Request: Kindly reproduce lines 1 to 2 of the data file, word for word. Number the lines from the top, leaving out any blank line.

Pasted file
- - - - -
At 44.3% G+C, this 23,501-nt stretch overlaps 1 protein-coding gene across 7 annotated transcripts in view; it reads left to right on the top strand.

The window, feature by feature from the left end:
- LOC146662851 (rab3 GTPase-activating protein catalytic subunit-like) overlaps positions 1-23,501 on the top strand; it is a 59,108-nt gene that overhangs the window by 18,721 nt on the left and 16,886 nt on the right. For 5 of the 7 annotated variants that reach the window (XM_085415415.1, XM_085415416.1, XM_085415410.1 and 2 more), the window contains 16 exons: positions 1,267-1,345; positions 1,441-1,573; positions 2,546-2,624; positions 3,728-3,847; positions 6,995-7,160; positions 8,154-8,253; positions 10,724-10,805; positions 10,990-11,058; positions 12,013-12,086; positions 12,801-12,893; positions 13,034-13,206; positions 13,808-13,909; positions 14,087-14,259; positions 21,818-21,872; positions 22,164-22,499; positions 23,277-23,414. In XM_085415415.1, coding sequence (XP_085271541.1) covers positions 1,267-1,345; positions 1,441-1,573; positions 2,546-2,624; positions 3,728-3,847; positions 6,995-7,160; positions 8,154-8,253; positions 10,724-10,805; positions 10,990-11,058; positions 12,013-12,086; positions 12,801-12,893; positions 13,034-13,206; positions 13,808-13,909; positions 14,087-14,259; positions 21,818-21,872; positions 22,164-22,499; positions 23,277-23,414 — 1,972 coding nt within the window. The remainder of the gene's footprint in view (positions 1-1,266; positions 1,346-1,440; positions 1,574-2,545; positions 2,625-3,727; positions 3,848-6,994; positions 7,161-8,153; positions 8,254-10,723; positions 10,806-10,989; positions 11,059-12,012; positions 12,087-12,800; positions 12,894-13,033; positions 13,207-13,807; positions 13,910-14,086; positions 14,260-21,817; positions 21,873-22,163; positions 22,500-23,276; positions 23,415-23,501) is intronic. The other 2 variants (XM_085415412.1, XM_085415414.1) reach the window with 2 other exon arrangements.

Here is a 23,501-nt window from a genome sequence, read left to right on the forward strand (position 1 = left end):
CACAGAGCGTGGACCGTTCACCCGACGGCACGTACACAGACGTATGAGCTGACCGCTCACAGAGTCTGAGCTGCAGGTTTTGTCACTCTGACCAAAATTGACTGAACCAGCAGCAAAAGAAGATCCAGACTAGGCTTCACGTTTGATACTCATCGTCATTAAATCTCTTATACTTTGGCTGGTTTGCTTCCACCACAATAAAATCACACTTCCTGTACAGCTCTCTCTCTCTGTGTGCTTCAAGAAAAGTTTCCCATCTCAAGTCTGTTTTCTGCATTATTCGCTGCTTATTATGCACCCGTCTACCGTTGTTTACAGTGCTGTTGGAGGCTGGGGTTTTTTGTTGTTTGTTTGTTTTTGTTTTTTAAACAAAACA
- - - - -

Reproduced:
At 44.3% G+C, this 23,501-nt stretch overlaps 1 protein-coding gene across 7 annotated transcripts in view; it reads left to right on the top strand.

The window, feature by feature from the left end: